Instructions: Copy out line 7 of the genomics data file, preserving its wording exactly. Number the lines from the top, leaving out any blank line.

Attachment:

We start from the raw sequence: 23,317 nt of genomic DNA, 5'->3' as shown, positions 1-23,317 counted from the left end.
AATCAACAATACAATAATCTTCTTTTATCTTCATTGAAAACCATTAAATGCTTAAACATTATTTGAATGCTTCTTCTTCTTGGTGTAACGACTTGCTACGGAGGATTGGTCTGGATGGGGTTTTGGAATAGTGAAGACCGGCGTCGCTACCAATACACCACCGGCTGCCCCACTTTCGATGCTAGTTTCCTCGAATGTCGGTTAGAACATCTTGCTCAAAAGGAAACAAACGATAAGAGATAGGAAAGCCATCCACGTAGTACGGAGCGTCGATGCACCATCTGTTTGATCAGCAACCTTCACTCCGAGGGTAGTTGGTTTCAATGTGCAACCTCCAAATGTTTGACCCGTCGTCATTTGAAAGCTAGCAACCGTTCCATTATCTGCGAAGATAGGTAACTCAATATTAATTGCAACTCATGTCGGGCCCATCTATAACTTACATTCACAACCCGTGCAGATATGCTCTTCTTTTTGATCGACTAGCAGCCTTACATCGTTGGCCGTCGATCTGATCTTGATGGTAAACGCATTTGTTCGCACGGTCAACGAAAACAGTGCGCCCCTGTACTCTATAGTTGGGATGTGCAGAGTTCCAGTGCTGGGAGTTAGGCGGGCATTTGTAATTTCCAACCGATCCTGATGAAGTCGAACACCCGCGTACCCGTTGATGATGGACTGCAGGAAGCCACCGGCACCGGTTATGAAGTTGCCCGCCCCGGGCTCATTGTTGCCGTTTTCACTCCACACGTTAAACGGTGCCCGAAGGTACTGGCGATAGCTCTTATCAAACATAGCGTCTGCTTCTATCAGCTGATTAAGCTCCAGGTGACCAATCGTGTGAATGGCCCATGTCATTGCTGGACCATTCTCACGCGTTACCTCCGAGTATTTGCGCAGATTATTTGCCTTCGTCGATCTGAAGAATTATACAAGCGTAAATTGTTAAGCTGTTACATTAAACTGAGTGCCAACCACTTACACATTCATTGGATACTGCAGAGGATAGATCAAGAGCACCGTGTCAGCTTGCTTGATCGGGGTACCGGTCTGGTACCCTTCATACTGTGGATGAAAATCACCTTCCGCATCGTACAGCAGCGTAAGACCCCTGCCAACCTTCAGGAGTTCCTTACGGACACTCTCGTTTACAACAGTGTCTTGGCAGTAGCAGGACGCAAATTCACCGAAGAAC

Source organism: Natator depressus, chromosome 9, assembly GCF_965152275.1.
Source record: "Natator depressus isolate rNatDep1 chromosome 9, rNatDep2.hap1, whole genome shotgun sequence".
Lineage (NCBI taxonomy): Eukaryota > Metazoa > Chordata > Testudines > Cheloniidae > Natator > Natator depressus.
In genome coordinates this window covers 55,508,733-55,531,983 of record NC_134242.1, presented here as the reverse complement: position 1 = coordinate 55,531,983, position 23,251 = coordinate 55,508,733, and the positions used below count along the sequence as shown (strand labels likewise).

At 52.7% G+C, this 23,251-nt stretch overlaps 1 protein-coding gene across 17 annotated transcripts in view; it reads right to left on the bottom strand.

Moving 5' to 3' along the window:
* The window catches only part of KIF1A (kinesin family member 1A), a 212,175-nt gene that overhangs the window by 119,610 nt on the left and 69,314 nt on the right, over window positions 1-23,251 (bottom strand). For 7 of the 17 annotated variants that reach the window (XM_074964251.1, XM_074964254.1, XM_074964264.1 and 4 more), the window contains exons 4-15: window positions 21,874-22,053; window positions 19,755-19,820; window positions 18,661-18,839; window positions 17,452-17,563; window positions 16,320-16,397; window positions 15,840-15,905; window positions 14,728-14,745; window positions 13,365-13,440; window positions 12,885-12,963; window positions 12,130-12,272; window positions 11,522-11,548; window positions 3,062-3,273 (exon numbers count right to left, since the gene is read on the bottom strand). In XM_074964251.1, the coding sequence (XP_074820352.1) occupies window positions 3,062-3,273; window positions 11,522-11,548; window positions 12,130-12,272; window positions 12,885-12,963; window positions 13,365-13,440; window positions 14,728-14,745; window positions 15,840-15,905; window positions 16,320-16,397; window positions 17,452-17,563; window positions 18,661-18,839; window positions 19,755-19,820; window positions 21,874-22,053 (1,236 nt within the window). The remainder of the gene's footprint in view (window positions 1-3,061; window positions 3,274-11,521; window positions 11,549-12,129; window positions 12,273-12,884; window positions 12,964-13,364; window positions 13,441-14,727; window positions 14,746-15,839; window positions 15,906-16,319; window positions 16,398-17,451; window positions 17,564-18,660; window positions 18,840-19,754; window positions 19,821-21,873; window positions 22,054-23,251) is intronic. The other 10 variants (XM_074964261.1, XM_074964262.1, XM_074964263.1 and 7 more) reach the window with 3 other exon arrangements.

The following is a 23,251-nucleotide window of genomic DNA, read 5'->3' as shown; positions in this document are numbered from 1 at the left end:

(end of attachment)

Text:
At 52.7% G+C, this 23,251-nt stretch overlaps 1 protein-coding gene across 17 annotated transcripts in view; it reads right to left on the bottom strand.